An interview with Shushannah Walshe and Scott Conroy, the authors of some behind-the-scenes reportage about Sarah Palin's vice presidential candidacy, "Sarah from Alaska."
You try hard to be fair in the book, but you chronicle, fairly persuasively, a large number of what seem to be fairly egregious distortions by the candidate. Why does she do this? Why doesn't she, as you wrote, acknowledge uncomfortable truths?
Palin almost always seems outwardly poised and confident in front of a microphone, but she also demonstrates time and again--often in more subtle ways--signs of profound insecurity. It takes a self-confident person to admit mistakes and acknowledge one's own shortcomings, but Sarah Palin is quick to cast aside people who cross her in even minor ways, and her unwillingness to tolerate much dissent often leads to an infallibility syndrome.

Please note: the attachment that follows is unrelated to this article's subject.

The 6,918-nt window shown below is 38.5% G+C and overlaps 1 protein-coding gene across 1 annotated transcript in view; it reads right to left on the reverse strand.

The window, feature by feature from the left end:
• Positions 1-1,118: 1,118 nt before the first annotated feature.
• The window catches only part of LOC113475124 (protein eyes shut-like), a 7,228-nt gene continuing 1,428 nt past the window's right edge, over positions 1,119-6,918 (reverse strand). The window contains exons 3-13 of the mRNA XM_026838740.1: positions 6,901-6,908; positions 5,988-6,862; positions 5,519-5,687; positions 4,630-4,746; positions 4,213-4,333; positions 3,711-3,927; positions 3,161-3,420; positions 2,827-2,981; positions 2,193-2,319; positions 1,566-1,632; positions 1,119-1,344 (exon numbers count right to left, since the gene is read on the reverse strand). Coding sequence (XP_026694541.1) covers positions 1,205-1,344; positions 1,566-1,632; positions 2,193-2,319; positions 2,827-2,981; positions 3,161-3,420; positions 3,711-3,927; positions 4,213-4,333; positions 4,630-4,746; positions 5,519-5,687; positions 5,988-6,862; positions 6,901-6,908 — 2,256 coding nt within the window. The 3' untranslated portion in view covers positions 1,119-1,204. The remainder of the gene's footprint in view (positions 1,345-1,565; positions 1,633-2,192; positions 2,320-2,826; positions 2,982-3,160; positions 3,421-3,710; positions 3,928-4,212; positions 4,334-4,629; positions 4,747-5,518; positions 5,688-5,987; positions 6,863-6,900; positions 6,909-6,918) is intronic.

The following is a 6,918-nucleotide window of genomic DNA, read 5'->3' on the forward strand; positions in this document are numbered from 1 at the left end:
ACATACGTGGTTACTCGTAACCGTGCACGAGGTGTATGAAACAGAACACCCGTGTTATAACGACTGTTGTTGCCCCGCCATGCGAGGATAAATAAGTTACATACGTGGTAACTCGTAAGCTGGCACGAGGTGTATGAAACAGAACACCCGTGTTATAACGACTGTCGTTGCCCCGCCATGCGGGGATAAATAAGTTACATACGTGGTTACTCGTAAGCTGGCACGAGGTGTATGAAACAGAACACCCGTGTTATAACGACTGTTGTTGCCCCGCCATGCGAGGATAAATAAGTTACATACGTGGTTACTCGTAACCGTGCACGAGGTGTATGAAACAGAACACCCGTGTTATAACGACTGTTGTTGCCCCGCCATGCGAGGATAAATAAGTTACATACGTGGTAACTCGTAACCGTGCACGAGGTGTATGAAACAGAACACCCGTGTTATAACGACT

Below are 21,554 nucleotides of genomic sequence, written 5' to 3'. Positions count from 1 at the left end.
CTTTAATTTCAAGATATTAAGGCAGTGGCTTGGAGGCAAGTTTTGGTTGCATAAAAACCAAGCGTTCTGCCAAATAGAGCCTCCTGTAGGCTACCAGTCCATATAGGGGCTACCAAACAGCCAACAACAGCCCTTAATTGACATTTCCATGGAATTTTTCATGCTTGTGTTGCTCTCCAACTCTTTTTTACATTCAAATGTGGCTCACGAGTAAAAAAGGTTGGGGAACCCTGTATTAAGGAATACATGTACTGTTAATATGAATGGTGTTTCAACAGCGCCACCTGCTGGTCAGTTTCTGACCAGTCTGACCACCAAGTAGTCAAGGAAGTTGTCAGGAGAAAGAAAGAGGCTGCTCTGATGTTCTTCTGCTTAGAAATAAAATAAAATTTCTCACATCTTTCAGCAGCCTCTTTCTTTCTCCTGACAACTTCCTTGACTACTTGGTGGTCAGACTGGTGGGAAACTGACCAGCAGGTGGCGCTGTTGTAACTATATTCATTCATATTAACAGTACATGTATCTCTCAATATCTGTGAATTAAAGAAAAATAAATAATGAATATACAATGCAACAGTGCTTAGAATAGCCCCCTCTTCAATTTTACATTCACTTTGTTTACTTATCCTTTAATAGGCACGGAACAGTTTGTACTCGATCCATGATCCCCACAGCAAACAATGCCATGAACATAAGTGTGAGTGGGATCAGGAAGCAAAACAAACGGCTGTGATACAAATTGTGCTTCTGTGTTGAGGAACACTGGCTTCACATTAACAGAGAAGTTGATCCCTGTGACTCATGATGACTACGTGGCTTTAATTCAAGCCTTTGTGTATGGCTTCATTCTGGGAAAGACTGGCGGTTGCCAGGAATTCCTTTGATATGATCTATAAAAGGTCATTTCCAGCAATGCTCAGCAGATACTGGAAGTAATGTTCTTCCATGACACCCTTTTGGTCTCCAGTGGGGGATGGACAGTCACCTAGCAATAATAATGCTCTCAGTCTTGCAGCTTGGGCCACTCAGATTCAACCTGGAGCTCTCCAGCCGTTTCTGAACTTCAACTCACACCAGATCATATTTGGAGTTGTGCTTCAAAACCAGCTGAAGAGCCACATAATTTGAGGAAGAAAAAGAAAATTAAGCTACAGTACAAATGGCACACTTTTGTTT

At what point did it become clear to Palin that McCain's staff distrusted her? Did this contribute to her decision to "go rogue"--? Or did she decide to veer off message before she was mistreated?
It must have become clear to Palin very early on that many of McCain's aides distrusted her, since they would not allow her to speak to the traveling press, even though she wanted to do so. The acknowledgment of their lack of trust certainly contributed to her "going rogue" mentality, especially after she became more comfortable on the campaign trail and realized that she was the candidate, not them. Throughout her life, as we demonstrate in the book, Sarah Palin has always trusted her own instincts above all else.